Hello California Workers’ Comp Attorneys,
Medical-Legal physicians in this state need your help. Payers like Liberty Mutual have found a way to skirt the Independent Bill Review (IBR) process, forcing Medical-Legal evaluators to turn to the Workers’ Compensation Appeals Board (WCAB) to resolve billing disputes.
In a recent dispute, Liberty Mutual refused to pay a physician for a Medical-Legal evaluation that Liberty Mutual requested to determine compensability for the claim. Why? Because Liberty Mutual stated the claim was non-compensable.
The physician ultimately filed for Independent Bill Review (IBR) to dispute the incorrect denial.
Unfortunately for all QMEs and AMEs, the Division of Workers’ Compensation (DWC) abdicated its role in ensuring justice for California workers’ comp physicians. Contrary to IBR precedent, the DWC declared the dispute ineligible for IBR.
With its ineligibility ruling, the DWC allowed Liberty Mutual to retain the QME physician’s reimbursement. Now, the WCAB and an attorney must step in on behalf of the physician— the exact kind of billing battles that California legislators instructed the DWC to avoid with the implementation of IBR.
Below, we detail how this Kafkaesque tale of Med-Legal loopiness unfolded:
You read that correctly. Liberty Mutual cited the compensability issue to deny payment for services that Liberty Mutual requested to resolve the compensability issue.
If that sounds ridiculous, it is.
In the appeal, the physician cited and included a previous IBR case where Maximus ruled against the payer for using the same compensability denial reason.
Maximus, which conducts IBR on behalf of the DWC, has repeatedly resolved disputes exactly like this one in the physician’s favor. Below is the Maximus decision the QME included with the Second Review appeal, where Maximus orders payment for the QME when a payer denied a medical-legal reimbursement for non-compensability.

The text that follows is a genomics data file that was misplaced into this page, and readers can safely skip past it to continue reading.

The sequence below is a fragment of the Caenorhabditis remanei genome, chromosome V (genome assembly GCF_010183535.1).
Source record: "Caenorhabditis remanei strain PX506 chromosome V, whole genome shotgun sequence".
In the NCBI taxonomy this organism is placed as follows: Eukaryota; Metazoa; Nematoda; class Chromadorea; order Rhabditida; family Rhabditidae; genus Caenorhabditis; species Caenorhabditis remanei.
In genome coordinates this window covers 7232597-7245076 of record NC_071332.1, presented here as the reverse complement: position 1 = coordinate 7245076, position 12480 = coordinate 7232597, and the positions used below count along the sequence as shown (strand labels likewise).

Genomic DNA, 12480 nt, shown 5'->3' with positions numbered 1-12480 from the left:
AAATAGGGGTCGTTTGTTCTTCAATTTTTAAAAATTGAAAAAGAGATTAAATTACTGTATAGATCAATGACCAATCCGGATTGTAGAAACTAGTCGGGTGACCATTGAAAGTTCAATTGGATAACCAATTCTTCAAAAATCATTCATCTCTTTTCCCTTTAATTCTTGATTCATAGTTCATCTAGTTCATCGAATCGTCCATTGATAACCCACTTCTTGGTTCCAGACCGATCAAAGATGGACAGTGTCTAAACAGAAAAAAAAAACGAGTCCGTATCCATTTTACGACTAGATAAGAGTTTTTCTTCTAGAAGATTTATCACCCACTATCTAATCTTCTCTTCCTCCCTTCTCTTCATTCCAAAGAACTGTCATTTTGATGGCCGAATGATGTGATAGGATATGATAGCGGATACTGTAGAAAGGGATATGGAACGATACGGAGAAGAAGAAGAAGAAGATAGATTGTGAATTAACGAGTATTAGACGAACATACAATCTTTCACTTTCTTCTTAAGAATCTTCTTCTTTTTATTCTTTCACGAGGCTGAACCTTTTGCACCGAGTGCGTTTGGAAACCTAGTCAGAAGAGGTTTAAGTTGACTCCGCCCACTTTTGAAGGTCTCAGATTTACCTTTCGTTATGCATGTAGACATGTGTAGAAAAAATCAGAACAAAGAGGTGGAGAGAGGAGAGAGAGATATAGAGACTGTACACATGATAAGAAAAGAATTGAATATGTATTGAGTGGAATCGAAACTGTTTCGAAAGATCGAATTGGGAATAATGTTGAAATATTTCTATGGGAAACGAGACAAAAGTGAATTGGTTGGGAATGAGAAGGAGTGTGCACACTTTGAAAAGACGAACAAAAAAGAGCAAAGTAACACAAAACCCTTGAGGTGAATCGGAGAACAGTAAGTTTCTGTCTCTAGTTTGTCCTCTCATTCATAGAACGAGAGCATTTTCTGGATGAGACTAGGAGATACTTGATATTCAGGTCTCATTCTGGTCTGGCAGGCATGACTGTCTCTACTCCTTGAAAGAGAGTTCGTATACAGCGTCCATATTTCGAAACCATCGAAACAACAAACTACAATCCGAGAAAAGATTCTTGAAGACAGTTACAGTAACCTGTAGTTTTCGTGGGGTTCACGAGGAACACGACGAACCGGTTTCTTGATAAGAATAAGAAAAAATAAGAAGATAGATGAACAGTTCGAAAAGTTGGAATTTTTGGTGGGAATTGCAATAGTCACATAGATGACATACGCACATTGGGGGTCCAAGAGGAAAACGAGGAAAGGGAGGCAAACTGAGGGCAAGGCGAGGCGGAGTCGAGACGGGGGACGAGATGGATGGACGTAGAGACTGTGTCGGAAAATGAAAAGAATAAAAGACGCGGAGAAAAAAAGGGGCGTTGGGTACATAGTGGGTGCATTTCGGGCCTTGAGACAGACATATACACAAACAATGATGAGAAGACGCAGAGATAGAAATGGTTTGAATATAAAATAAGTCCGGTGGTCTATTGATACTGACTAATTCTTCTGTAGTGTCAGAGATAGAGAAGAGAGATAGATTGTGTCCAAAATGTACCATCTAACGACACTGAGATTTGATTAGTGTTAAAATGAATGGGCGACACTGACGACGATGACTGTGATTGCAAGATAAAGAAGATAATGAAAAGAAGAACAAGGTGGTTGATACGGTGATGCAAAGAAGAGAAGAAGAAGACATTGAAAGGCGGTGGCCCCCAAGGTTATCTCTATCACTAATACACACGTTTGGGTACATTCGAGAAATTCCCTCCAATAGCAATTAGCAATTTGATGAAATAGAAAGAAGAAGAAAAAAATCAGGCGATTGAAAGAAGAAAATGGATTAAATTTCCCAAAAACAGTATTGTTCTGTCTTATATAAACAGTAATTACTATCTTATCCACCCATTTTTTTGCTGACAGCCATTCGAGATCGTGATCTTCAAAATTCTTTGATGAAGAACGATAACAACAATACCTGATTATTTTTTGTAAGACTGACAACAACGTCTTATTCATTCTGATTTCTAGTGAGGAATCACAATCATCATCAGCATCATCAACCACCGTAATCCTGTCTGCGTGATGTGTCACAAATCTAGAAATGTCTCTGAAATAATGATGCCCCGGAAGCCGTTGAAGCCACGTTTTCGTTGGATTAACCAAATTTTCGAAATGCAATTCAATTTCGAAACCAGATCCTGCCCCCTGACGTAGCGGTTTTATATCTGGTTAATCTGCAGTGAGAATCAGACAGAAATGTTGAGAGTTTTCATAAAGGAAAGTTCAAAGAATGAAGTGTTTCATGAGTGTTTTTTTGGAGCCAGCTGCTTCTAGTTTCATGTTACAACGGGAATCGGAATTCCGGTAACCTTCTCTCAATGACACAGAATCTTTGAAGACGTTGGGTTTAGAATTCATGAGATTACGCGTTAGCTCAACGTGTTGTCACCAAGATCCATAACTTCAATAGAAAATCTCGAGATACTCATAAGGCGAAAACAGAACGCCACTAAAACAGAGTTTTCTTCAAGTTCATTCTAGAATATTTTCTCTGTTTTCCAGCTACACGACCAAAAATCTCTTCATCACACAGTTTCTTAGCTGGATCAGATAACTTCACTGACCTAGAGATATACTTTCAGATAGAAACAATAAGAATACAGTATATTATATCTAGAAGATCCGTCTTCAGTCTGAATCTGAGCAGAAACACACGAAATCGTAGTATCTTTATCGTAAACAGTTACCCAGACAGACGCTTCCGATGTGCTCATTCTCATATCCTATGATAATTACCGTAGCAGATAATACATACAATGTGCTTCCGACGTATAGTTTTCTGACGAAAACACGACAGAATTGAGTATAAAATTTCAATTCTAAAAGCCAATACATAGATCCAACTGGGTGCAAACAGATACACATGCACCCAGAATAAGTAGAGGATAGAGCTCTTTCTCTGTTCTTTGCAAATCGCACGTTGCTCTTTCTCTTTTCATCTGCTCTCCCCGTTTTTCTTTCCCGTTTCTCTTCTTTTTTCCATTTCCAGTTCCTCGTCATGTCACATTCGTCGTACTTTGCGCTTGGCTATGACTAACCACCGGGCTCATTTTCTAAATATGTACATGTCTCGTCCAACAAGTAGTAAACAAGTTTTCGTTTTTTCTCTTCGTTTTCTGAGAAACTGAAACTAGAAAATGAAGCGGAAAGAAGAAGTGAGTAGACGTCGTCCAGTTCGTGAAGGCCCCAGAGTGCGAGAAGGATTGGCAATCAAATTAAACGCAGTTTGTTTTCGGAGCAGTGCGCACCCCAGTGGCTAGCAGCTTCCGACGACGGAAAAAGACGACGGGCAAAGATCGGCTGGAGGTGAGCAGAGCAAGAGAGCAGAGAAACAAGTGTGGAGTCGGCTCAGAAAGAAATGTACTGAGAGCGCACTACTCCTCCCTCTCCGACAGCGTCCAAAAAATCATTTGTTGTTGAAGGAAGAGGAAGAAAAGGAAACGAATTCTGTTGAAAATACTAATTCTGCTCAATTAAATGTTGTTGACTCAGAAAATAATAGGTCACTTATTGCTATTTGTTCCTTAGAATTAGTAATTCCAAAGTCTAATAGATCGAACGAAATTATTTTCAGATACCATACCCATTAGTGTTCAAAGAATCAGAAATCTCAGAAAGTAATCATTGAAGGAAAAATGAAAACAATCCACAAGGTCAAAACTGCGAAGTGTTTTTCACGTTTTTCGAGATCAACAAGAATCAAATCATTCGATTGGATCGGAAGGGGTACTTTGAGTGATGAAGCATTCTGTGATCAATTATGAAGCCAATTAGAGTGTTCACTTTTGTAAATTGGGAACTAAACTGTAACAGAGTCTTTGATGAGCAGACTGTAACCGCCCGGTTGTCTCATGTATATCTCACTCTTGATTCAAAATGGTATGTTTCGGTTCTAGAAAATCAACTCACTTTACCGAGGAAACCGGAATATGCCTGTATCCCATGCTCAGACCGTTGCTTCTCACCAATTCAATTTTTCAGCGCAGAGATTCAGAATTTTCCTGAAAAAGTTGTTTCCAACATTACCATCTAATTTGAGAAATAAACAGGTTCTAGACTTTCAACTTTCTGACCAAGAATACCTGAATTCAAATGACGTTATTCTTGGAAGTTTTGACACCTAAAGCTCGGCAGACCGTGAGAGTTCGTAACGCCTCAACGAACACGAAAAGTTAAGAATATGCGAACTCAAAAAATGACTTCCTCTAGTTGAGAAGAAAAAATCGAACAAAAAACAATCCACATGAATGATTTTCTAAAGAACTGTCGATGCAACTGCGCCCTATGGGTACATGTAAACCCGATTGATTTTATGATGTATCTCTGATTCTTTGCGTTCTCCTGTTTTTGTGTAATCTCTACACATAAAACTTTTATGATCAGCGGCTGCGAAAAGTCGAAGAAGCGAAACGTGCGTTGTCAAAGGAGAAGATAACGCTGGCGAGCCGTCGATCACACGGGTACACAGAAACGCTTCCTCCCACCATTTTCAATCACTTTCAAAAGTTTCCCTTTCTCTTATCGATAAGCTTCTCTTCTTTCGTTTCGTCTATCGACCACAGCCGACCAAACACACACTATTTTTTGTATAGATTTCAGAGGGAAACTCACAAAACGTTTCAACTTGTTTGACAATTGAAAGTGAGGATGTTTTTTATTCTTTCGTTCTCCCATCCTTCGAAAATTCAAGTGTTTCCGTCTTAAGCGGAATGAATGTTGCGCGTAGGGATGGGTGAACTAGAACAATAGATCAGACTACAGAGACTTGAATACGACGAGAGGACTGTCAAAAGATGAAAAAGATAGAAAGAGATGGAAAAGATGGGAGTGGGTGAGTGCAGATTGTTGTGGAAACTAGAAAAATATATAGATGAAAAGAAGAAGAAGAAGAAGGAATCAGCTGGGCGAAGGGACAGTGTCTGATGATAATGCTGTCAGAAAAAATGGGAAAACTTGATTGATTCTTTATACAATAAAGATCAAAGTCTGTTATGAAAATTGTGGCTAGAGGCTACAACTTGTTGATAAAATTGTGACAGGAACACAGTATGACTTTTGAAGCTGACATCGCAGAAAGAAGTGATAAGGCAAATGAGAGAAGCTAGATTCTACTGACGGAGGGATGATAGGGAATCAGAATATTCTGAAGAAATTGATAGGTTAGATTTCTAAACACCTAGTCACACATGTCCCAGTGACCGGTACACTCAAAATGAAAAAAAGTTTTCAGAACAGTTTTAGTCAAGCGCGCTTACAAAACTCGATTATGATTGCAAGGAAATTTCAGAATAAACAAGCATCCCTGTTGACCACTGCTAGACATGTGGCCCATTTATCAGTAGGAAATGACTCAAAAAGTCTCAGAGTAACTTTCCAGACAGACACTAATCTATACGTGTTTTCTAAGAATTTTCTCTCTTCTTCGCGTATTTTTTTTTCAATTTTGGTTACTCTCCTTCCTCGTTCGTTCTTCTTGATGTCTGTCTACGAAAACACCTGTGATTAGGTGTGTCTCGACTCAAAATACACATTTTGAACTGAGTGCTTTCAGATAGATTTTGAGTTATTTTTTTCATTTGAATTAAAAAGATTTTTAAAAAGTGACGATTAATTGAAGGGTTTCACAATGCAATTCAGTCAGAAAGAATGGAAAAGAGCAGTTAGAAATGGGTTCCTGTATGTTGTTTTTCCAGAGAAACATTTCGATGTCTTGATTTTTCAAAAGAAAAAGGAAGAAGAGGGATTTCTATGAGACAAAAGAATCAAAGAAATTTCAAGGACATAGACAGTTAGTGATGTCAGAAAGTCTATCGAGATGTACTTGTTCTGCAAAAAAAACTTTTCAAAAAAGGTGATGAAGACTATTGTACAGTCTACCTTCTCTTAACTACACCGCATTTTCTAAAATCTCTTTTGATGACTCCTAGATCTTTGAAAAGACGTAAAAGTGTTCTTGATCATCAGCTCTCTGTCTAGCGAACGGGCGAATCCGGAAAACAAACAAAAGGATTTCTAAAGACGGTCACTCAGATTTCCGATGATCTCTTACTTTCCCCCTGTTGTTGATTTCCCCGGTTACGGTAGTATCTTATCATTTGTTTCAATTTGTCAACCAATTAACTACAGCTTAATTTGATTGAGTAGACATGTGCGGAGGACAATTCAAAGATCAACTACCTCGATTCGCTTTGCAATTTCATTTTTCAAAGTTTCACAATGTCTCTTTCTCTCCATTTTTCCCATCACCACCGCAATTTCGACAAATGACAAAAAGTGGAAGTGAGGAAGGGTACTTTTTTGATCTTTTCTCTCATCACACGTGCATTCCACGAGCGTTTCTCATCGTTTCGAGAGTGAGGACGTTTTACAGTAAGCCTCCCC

Liberty Mutual, apparently unimpressed with the Maximus precedent, denied the Second Review appeal and refused to reimburse the QME physician for the requested evaluation.
Violating its own clear precedent, the DWC ruled this dispute ineligible for IBR.
With the ineligibility ruling, the DWC is forcing this physician to hire an attorney to argue this simple billing case with the WCAB. Essentially, the DWC abandoned both IBR precedent and the QME physician, who performed the services requested by Liberty Mutual.
What’s more embarrassing to the California workers’ comp industry?
Is it Liberty Mutual’s confident end-run to avoid IBR, or how well the DWC allowed it to work? Or is it the position of Liberty Mutual’s attorneys, whose client stiffed the QME, after the QME performed exactly as requested by those same attorneys?
Regardless, the IBR system in California needs reform to ensure that payers can’t avoid accountability with cynical maneuvers.
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